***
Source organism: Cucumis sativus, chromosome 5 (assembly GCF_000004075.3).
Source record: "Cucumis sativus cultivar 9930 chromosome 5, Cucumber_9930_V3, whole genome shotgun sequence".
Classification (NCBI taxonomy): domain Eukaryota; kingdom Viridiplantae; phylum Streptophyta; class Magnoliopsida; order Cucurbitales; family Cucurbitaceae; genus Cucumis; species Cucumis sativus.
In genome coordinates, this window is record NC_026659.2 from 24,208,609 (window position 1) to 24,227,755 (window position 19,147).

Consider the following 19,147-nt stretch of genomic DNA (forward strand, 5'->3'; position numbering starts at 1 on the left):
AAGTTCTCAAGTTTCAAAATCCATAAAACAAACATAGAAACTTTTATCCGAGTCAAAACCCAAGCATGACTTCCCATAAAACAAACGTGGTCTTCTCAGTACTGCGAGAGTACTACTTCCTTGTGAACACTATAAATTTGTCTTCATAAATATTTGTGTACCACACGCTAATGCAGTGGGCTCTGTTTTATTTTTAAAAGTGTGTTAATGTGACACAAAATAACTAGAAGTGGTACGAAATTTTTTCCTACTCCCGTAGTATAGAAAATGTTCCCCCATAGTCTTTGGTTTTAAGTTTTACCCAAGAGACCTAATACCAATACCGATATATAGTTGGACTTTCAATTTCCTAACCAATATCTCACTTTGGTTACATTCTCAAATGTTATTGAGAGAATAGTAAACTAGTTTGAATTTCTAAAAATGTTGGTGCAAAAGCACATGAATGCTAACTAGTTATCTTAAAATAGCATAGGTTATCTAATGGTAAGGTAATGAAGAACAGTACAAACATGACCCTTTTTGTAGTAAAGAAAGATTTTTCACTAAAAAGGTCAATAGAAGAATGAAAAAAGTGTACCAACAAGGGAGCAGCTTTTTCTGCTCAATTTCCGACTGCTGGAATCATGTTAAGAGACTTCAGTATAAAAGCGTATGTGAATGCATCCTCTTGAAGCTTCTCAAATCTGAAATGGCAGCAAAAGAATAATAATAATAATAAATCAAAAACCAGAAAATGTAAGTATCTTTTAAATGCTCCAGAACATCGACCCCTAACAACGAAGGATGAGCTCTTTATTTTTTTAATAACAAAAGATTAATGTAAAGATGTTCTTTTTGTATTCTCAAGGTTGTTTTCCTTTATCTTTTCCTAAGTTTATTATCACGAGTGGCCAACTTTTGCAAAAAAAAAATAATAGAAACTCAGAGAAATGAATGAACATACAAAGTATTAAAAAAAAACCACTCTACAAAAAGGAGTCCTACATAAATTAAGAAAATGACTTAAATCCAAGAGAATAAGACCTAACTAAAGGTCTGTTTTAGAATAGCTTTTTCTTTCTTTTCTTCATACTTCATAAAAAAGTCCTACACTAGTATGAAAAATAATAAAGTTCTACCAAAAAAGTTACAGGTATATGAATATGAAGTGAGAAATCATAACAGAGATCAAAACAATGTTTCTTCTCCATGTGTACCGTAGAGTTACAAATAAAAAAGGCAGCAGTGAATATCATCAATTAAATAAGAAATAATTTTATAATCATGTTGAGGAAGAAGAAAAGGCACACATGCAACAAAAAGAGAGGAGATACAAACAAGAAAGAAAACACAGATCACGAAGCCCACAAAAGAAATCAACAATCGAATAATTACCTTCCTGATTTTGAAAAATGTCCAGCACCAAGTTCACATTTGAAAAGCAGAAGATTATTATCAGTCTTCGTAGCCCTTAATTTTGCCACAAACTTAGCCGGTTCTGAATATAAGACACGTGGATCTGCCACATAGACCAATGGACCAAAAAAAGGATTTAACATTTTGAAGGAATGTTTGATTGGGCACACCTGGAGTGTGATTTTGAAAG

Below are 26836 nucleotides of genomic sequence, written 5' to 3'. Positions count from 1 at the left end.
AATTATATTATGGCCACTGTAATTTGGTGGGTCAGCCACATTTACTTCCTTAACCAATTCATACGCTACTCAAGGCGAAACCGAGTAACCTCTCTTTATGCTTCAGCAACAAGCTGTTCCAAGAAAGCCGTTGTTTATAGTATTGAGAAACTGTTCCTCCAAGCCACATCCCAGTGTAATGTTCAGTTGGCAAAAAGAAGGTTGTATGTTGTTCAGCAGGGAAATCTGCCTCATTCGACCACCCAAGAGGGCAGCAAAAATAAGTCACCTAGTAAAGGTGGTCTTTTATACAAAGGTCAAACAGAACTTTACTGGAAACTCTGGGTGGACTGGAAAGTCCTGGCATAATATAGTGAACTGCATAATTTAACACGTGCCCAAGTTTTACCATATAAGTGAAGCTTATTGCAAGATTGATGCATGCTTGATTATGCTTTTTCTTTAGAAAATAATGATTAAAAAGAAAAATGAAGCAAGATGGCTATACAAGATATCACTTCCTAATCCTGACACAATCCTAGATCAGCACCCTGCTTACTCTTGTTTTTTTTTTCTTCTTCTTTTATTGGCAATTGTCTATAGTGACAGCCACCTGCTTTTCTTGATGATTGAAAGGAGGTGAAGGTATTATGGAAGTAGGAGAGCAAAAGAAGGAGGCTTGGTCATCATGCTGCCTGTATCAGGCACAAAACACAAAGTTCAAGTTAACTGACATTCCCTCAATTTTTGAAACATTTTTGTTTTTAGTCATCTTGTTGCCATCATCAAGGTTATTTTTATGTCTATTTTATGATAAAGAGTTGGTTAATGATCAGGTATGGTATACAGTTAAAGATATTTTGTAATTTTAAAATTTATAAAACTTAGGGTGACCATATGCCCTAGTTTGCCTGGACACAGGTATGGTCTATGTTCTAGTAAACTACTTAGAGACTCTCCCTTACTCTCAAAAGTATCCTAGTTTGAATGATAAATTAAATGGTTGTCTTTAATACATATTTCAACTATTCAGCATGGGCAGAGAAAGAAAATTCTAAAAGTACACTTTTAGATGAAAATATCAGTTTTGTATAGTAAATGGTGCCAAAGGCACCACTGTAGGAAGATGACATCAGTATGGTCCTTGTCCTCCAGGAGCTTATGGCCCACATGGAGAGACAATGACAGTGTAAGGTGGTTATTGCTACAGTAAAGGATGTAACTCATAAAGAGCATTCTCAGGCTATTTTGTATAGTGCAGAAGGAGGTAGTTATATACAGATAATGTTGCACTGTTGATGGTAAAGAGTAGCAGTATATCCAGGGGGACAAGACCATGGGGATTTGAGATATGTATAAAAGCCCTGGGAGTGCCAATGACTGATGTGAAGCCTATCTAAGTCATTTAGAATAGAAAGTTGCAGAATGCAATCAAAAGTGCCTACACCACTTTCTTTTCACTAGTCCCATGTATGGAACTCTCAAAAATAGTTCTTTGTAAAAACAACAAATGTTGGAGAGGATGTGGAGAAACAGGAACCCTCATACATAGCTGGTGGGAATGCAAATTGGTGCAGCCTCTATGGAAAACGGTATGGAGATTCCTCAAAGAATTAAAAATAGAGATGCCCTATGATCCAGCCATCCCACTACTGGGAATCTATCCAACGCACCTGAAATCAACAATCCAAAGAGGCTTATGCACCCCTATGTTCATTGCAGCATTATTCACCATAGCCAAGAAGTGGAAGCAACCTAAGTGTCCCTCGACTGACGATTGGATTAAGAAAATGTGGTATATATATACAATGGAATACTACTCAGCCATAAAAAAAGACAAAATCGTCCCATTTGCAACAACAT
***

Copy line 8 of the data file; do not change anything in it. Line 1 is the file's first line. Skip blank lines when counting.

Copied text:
AATTATATTATGGCCACTGTAATTTGGTGGGTCAGCCACATTTACTTCCTTAACCAATTCATACGCTACTCAAGGCGAAACCGAGTAACCTCTCTTTATGCTTCAGCAACAAGCTGTTCCAAGAAAGCCGTTGTTTATAGTATTGAGAAACTGTTCCTCCAAGCCACATCCCAGTGTAATGTTCAGTTGGCAAAAAGAAGGTTGTATGTTGTTCAGCAGGGAAATCTGCCTCATTCGACCACCCAAGAGGGCAGCAAAAATAAGTCACCTAGTAAAGGTGGTCTTTTATACAAAGGTCAAACAGAACTTTACTGGAAACTCTGGGTGGACTGGAAAGTCCTGGCATAATATAGTGAACTGCATAATTTAACACGTGCCCAAGTTTTACCATATAAGTGAAGCTTATTGCAAGATTGATGCATGCTTGATTATGCTTTTTCTTTAGAAAATAATGATTAAAAAGAAAAATGAAGCAAGATGGCTATACAAGATATCACTTCCTAATCCTGACACAATCCTAGATCAGCACCCTGCTTACTCTTGTTTTTTTTTTCTTCTTCTTTTATTGGCAATTGTCTATAGTGACAGCCACCTGCTTTTCTTGATGATTGAAAGGAGGTGAAGGTATTATGGAAGTAGGAGAGCAAAAGAAGGAGGCTTGGTCATCATGCTGCCTGTATCAGGCACAAAACACAAAGTTCAAGTTAACTGACATTCCCTCAATTTTTGAAACATTTTTGTTTTTAGTCATCTTGTTGCCATCATCAAGGTTATTTTTATGTCTATTTTATGATAAAGAGTTGGTTAATGATCAGGTATGGTATACAGTTAAAGATATTTTGTAATTTTAAAATTTATAAAACTTAGGGTGACCATATGCCCTAGTTTGCCTGGACACAGGTATGGTCTATGTTCTAGTAAACTACTTAGAGACTCTCCCTTACTCTCAAAAGTATCCTAGTTTGAATGATAAATTAAATGGTTGTCTTTAATACATATTTCAACTATTCAGCATGGGCAGAGAAAGAAAATTCTAAAAGTACACTTTTAGATGAAAATATCAGTTTTGTATAGTAAATGGTGCCAAAGGCACCACTGTAGGAAGATGACATCAGTATGGTCCTTGTCCTCCAGGAGCTTATGGCCCACATGGAGAGACAATGACAGTGTAAGGTGGTTATTGCTACAGTAAAGGATGTAACTCATAAAGAGCATTCTCAGGCTATTTTGTATAGTGCAGAAGGAGGTAGTTATATACAGATAATGTTGCACTGTTGATGGTAAAGAGTAGCAGTATATCCAGGGGGACAAGACCATGGGGATTTGAGATATGTATAAAAGCCCTGGGAGTGCCAATGACTGATGTGAAGCCTATCTAAGTCATTTAGAATAGAAAGTTGCAGAATGCAATCAAAAGTGCCTACACCACTTTCTTTTCACTAGTCCCATGTATGGAACTCTCAAAAATAGTTCTTTGTAAAAACAACAAATGTTGGAGAGGATGTGGAGAAACAGGAACCCTCATACATAGCTGGTGGGAATGCAAATTGGTGCAGCCTCTATGGAAAACGGTATGGAGATTCCTCAAAGAATTAAAAATAGAGATGCCCTATGATCCAGCCATCCCACTACTGGGAATCTATCCAACGCACCTGAAATCAACAATCCAAAGAGGCTTATGCACCCCTATGTTCATTGCAGCATTATTCACCATAGCCAAGAAGTGGAAGCAACCTAAGTGTCCCTCGACTGACGATTGGATTAAGAAAATGTGGTATATATATACAATGGAATACTACTCAGCCATAAAAAAAGACAAAATCGTCCCATTTGCAACAACAT